Additives are able to interact with oxides, hydroxide groups or metal ions. In general, additives can be divided into characteristic groups based on the chemical properties of the substances: ionic (e.g., acidic phosphoric acid esters, PEP-additives) and non-ionic substances (e.g., chlorine paraffins, polysulfides). The ionic additives will correspond preferentially with the metal ions. The non-ionic additives should be able to come to an arrangement with the oxide, as well as with the hydroxide groups.
This assumption matches with the observations in industrial practice. In machining of stainless steels, PEP-additives or acidic phosphoric acid esters have a rather limited effect. Here, chlorinated paraffins and sulfur compounds are used successfully. For steels, PEP-additives in combination with sulfur compounds lead to a good performance, but also chlorinated paraffins are very effective additives.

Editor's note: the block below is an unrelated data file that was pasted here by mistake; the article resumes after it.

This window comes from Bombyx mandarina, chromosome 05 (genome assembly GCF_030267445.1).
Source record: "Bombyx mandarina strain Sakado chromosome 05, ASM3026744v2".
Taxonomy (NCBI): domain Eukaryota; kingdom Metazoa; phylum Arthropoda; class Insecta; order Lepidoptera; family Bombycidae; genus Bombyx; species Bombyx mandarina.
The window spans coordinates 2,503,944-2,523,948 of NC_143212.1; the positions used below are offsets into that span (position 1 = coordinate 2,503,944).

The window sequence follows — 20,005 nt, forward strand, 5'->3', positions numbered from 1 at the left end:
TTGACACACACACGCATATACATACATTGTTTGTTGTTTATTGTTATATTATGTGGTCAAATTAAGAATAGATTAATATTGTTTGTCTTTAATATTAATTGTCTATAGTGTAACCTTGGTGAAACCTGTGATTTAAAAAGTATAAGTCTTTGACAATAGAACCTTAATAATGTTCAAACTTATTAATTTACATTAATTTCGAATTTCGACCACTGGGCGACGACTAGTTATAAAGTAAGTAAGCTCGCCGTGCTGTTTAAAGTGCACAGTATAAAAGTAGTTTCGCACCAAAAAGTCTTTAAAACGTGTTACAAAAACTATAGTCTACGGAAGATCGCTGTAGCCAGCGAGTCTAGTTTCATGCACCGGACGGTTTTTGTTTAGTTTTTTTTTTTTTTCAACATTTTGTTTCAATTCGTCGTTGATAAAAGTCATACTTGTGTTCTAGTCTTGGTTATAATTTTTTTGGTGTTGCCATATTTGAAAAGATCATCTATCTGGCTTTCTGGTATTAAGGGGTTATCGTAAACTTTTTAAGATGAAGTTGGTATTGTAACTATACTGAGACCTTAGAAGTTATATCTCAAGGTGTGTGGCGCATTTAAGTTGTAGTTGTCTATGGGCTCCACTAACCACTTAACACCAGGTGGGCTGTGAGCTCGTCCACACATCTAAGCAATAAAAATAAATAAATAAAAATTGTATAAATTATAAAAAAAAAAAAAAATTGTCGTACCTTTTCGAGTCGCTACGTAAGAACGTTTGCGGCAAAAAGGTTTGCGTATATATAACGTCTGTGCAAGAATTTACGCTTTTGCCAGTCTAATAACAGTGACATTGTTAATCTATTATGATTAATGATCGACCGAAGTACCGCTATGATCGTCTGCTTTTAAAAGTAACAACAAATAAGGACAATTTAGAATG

In many metalworking processes, fresh surfaces are generated. If these freshly generated surfaces are not covered by additives immediately, welding (adhesion of workpiece material and tool material) occurs. Trivially, this behavior is called “sticking”. This effect is more distinctive for stainless steels, aluminum and titanium (materials which carry a pure oxide skin), than for steel or copper. Freshly machined metal has the oxidation state (0) and is highly responsive for new bonds or saturation of its surface (at least by adsorption). The oxidation state (0) is an “unstable” state for metals.